Published in Nutrition, Metabolism & Cardiovascular Diseases (2008) is yet another study documenting the anti-inflammatory benefit of statins used for secondary prevention.
Using the intima/media thickness (IMT) of the carotid artery as a marker, Baldassarre and colleagues of Milan again report what I have been saying for years: "Cholesterol and other lipids are irrelevant to the process of artherosclerosis." Inflammation is the cause and treatment must be directed towards inflammation.
In this well designed and comprehensive study 85 stable post myocardial infarction patients were assessed as to baseline and follow-up ultra-sound IMT measurements of their carotid arteries, serum lipid determinations and comprehensive measurements of serum inflammatory, coagulation and activation markers before being placed on Lipitor (20mg/daily) and followed for up to two years.
A number of similar studies had been done by other groups using dose ranges of Lipitor from 10mg up to 80mg. All these studies showed the same result - progressive decrease in IMT thickness due to diminished inflammatory, coagulation and activation markers with no evidence whatsoever for serum lipid involvement in this benefit. They also showed the same degree of IMT benefit whether 10mg/day was used or 80.
Additionally they showed the most useful markers of benefit to be hsCRP (high sensitive C reactive protein), IL-8 and IL18 (Interleukin) for the inflammatory markers and fibrinogen and MMP9 (matrix metalloproteinase-9) for the coagulation factors and sE-selectin (soluble E-selectin) of the activation markers. I cite this only to give readers a feel for how sophisticated this study was. Suffice it to say that each of these markers are commonly known in research circles and give evidence for various aspects of the body's inflammatory and healing response.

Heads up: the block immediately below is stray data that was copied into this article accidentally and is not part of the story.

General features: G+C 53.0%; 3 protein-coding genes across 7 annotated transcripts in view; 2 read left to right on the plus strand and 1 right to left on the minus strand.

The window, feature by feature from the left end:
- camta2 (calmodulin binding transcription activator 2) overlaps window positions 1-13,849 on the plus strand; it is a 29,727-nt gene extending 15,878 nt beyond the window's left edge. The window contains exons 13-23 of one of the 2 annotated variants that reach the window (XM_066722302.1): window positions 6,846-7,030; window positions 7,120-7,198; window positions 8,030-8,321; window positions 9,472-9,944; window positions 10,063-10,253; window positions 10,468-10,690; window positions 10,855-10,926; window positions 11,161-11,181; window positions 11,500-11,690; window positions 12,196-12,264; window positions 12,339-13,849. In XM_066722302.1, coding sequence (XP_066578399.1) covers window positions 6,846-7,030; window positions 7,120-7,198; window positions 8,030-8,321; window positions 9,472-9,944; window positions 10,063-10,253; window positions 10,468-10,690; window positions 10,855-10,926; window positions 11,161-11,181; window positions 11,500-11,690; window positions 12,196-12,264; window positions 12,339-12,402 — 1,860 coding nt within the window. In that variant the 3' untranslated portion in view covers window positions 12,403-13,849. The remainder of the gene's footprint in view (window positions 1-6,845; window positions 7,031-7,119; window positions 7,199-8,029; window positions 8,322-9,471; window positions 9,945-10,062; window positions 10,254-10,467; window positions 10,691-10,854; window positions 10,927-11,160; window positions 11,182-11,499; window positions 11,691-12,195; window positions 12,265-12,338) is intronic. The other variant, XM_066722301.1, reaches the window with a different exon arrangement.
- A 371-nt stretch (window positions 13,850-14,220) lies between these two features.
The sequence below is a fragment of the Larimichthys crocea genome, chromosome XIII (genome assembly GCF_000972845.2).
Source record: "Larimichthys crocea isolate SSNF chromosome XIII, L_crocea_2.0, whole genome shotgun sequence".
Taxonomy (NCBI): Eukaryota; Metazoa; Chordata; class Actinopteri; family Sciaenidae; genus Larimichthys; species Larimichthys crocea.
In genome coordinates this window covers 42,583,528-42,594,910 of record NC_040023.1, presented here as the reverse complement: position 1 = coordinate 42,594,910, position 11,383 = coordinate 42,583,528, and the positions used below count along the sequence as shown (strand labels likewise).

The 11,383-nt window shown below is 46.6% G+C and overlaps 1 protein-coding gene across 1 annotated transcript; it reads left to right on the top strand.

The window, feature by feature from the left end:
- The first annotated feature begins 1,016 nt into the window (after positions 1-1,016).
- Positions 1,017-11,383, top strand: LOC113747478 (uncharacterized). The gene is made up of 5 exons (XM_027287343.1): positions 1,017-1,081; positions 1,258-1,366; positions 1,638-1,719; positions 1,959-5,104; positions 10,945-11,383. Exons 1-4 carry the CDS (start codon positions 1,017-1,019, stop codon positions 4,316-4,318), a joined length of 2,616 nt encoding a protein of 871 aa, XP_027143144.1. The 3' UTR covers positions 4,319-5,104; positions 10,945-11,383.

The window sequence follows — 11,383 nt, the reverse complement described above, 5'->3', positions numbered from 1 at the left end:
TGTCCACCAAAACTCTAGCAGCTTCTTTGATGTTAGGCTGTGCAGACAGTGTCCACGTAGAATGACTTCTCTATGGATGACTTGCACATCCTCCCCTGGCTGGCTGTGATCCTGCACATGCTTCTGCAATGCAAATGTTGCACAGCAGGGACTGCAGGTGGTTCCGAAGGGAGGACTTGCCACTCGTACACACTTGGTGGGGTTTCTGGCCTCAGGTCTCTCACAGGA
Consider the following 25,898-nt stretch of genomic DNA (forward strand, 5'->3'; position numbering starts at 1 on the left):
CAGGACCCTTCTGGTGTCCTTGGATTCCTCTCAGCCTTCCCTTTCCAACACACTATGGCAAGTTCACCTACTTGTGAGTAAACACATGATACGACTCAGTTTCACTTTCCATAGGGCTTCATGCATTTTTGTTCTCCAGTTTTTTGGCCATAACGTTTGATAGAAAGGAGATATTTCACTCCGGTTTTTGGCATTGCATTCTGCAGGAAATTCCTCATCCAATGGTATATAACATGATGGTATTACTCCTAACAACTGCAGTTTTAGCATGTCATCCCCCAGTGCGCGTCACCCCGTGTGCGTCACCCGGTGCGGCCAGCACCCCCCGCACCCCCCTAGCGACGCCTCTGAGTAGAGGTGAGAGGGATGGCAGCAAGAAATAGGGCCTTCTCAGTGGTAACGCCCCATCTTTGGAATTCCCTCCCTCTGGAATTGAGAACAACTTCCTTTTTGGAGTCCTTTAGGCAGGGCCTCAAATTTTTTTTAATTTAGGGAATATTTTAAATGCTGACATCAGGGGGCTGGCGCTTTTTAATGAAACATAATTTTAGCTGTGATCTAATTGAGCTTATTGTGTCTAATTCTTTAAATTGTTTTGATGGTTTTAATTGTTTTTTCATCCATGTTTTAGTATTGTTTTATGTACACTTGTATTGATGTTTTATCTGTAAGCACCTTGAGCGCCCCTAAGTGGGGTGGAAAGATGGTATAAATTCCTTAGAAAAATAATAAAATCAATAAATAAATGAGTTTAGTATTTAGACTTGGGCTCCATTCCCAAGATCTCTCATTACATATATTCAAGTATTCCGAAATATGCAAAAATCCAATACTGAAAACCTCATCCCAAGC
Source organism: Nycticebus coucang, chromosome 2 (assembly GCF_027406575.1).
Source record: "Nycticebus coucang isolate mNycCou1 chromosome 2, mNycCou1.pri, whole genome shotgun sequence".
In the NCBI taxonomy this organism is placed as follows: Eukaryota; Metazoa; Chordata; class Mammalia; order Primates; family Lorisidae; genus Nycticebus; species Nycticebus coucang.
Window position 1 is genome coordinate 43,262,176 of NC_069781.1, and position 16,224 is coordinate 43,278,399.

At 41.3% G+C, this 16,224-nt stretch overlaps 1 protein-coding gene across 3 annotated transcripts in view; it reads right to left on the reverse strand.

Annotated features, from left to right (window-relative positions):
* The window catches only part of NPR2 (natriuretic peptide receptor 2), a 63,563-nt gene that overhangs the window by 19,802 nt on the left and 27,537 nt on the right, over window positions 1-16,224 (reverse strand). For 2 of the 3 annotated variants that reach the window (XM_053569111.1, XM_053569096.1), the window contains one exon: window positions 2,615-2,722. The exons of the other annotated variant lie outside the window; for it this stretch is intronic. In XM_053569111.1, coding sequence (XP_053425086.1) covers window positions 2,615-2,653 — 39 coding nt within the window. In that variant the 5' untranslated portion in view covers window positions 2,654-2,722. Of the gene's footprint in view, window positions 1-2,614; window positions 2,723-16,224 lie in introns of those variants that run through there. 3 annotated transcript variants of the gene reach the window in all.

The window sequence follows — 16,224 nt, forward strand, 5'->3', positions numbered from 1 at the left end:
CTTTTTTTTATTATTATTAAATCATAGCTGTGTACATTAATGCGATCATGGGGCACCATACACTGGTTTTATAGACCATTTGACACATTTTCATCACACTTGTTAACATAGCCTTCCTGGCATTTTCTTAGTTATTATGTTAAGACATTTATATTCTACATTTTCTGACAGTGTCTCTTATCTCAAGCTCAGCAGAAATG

It has been only eight years since Ora Shovman announced to the world "The Anti-inflammatory and Immunomodulatory Properties of Statins." Until that time no physician had the slightest awareness of this. It was assumed that whatever benefit came of statin use was based on cholesterol reduction.
One would have thought that the drug companies might have reacted to this a bit - perhaps announce to the medical community that this direct anti-inflammatory effect could be expected. But no, not a word! Instead they said nothing and did nothing when in truth they were already suspecting cholesterol reduction was not the entire issue.
Longitudinal studies were proving substantial cardiovascular benefit even in the absence of significant cholesterol reduction. Obviously statins were doing something more. Only now when study after study is proving the irrelevance of cholesterol lowering to statin benefit are they moving closer to this anti-inflammatory effect and beginning to get behind this CRP movement with the emphasis on inflammation suppression.
I may be cynical here but five years ago I predicted that if they played their cards right they might slide inflammation in and cholesterol out and never miss a statin sale.
Duane Graveline MD MPH
Former USAF Flight Surgeon
Former NASA Astronaut
Retired Family Doctor